What Employers Need to Know About the New Changes to Federal Overtime Regulations
The long-awaited amendments to the so-called “white collar” exemptions to the federal overtime regulations were finally issued by the Department of Labor (DOL) on May 18. The effective date of the new amendments is December 1, 2016.
The amendments substantially increase the threshold amount that employees must earn in a year before they can be considered exempt from the overtime requirements under the executive, professional, and administrative exemptions to the overtime rules. Specifically, the new rules more than double the threshold salary requirement from $23,660 to $47,476.
Interestingly, the changes do not revise the substantive “duties" tests that also must be satisfied in order for an employee to fall within one or more of the “white collar” (i.e., executive, professional, or administrative) exemptions. The new rules also increase the threshold amount of the “highly compensated” exemption to the overtime rules from $100,000 to $134,004 annually.
Further, the DOL reduced the frequency of the automatic increase in the salary threshold from one year to three years. The standard salary level will now be updated every three years to maintain a threshold equal to the 40th percentile of weekly earnings of full-time salaried workers in the lowest-wage Census Region. The practical and stated purpose of the new rules, according to the federal government, is to significantly increase the number of individuals eligible for overtime pay.
Not surprisingly, the new rules have brought a cascade of complaints from employer groups. Employers should begin preparing now for the changes to the overtime regulations. In this regard, employers should consider the following:
- Carefully review the job positions and job descriptions of their current employees to determine whether they are properly characterized as exempt. This undertaking should be done under the guidance and direction of outside employment counsel in order to better ensure that the characterizations are being made properly, particularly in light of the significant consequences of mischaracterization.
- Analyze which employees are currently considered exempt who earn less than the new salary threshold of $47,476.
- For employees presently earning slightly less than the $47,476 threshold, consider whether it makes sense to increase their salaries above the $47,476 threshold so that these individuals would be eligible for exemption from the overtime rules if they satisfy one or more of the substantive “duties” tests.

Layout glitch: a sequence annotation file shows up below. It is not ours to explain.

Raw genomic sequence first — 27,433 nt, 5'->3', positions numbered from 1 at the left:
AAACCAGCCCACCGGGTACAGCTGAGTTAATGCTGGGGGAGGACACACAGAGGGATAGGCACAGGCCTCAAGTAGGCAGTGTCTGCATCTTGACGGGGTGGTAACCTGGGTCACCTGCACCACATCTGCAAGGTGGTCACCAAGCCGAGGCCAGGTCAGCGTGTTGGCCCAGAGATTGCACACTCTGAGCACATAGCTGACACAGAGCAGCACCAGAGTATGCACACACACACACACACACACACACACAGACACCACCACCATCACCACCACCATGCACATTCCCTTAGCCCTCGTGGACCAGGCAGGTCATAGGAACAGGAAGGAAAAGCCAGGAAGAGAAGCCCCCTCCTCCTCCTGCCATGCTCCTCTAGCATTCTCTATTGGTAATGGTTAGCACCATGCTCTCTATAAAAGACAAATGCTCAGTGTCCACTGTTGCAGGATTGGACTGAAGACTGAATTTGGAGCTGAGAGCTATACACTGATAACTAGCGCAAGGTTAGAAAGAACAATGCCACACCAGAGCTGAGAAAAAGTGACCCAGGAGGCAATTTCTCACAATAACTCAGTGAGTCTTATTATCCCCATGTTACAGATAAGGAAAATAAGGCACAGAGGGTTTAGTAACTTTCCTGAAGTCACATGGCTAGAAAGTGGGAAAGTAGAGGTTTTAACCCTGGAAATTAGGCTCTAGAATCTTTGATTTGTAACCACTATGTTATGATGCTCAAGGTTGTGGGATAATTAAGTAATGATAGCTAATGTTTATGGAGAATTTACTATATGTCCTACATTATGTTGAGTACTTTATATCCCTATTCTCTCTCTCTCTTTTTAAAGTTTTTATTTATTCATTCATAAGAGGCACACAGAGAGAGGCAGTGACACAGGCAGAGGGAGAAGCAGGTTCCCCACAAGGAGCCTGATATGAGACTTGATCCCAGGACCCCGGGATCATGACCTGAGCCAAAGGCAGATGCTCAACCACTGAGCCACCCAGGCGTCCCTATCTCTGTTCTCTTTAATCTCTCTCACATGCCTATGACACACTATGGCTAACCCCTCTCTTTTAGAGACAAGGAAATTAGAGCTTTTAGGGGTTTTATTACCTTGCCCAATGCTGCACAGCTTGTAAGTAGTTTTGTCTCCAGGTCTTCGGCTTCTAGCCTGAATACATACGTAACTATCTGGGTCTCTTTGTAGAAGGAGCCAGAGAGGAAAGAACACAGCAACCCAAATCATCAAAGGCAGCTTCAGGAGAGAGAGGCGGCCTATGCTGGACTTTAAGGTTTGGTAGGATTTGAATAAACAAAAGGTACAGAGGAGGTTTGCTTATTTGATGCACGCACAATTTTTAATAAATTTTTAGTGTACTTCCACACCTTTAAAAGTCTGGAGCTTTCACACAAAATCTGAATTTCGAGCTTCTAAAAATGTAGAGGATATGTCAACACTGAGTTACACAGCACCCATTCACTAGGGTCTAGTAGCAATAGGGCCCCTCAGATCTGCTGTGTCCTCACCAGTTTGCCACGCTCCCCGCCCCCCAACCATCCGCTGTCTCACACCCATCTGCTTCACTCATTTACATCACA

- In circumstances where previously exempt employees will now be considered non-exempt, decide whether to place limits on the number of hours that these individuals can work and, if so, the nature and extent of these limitations. The imposition of limitations on hours that individuals can work will not only have financial consequence to individuals, but will likely have an impact upon employee morale.
- If a decision is made to limit the number of hours that a (new) non-exempt employee can work, decide whether and to what extent to reassign certain work duties to other employees.
- Given the availability of overtime pay for employees not previously eligible to receive it, consider hiring additional employees to reduce the likelihood that any employee will need to work overtime.
- Consider extent to which increased overtime obligations will impact the employer’s financial ability to fund other company benefits.
- Consider how to communicate to employees that their status has been changed from exempt to nonexempt.
- Explore insurance coverage for overtime claims.
Regrettably, the new overtime rules do nothing to address the significant confusion that the overtime rules currently engender. The new rules will no doubt only add to the confusion and spawn a new generation of overtime claims. Employers that plan now for the overtime changes scheduled to take effect on December 1 will be better prepared to deal with the legal, financial, and management issues that will accompany these changes.
Marc Engel is an employment attorney and litigator at Lerch, Early & Brewer who regularly counsels clients on how to comply with state and federal employment statutes and wage hour laws. For more information on successful strategies for managing employees and preventing employment claims, contact Marc at (301) 657-0184 or firstname.lastname@example.org.